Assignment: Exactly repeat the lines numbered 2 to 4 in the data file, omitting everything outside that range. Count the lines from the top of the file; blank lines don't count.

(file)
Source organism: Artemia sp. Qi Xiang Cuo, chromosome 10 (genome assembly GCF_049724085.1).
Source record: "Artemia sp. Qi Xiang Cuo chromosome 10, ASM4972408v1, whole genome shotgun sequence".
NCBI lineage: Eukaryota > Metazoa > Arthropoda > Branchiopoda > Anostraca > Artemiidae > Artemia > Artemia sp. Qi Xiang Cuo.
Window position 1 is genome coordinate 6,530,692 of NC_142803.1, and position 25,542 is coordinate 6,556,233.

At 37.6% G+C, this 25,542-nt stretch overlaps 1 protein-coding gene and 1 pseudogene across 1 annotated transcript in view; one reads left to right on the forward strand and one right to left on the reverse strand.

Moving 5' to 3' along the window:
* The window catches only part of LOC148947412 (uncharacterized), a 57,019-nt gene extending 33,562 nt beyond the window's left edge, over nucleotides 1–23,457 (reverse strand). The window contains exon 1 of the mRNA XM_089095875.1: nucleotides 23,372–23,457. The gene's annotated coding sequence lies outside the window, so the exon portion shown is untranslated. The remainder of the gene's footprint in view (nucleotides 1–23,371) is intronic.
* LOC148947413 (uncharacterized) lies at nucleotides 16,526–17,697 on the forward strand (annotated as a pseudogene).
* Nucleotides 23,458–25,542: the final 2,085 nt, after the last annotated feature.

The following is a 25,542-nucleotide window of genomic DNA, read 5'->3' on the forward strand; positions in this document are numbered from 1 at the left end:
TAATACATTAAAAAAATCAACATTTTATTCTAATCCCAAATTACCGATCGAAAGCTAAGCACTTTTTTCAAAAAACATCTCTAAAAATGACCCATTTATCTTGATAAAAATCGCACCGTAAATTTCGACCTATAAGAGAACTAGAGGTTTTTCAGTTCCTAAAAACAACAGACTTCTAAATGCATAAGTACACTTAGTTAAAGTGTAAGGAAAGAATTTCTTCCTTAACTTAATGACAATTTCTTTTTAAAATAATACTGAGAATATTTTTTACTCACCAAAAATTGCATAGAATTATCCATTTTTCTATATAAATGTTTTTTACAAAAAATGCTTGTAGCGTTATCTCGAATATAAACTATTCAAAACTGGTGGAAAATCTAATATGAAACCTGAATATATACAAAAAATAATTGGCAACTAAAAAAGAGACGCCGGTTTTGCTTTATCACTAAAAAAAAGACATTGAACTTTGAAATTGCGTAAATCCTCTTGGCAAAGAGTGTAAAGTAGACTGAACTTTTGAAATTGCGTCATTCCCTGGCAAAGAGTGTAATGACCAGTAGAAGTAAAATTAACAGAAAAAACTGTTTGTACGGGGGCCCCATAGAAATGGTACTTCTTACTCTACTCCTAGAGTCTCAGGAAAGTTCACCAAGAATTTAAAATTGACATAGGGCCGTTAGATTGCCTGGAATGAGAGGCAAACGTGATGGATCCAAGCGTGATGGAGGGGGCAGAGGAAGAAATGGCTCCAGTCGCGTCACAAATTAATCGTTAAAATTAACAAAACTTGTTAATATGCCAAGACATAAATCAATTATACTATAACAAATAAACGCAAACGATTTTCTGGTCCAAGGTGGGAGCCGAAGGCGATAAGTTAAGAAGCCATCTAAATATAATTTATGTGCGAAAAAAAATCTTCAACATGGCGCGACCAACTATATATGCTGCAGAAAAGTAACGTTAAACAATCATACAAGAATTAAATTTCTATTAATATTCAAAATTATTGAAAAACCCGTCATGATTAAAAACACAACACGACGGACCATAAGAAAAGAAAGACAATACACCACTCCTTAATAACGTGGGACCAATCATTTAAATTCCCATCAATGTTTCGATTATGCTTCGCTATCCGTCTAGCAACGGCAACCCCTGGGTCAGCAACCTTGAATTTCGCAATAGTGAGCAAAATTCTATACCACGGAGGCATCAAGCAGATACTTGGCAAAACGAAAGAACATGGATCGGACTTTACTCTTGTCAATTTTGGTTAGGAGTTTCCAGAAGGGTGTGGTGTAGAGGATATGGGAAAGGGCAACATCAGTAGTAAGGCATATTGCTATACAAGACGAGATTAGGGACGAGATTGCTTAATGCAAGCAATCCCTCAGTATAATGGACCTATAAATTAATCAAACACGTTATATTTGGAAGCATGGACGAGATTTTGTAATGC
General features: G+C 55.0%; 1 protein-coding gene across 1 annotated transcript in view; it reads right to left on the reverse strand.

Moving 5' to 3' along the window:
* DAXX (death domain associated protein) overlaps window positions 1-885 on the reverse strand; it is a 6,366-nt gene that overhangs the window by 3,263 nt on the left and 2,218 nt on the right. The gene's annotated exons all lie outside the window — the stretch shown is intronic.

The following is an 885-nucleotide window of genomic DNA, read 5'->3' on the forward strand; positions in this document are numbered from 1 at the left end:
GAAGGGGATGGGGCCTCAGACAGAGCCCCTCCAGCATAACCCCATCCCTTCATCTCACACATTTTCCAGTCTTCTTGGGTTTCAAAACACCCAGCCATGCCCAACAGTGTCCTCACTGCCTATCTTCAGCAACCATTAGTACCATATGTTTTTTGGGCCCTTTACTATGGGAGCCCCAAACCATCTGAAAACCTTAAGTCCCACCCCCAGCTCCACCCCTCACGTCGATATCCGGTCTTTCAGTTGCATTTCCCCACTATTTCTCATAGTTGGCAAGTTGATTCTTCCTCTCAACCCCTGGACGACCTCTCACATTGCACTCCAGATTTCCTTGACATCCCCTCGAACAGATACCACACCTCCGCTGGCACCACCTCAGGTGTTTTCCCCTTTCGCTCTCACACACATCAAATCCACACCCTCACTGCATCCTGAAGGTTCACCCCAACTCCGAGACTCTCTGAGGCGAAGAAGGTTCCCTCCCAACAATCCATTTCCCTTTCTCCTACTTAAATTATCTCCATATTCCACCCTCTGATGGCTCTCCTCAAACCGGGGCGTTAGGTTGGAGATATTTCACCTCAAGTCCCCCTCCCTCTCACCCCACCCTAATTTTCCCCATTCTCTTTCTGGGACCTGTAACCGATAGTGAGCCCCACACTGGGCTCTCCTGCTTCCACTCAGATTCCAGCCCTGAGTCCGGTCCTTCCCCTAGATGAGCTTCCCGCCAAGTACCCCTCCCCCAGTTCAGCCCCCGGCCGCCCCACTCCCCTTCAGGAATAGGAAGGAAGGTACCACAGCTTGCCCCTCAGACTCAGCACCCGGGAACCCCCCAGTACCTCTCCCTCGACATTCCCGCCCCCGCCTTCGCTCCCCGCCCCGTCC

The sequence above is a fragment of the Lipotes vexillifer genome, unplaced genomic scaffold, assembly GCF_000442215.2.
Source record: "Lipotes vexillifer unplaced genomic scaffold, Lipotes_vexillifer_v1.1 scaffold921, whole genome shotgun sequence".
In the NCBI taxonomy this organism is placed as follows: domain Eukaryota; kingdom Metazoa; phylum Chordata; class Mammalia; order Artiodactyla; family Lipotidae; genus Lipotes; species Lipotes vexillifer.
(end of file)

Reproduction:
Source record: "Artemia sp. Qi Xiang Cuo chromosome 10, ASM4972408v1, whole genome shotgun sequence".
NCBI lineage: Eukaryota > Metazoa > Arthropoda > Branchiopoda > Anostraca > Artemiidae > Artemia > Artemia sp. Qi Xiang Cuo.
Window position 1 is genome coordinate 6,530,692 of NC_142803.1, and position 25,542 is coordinate 6,556,233.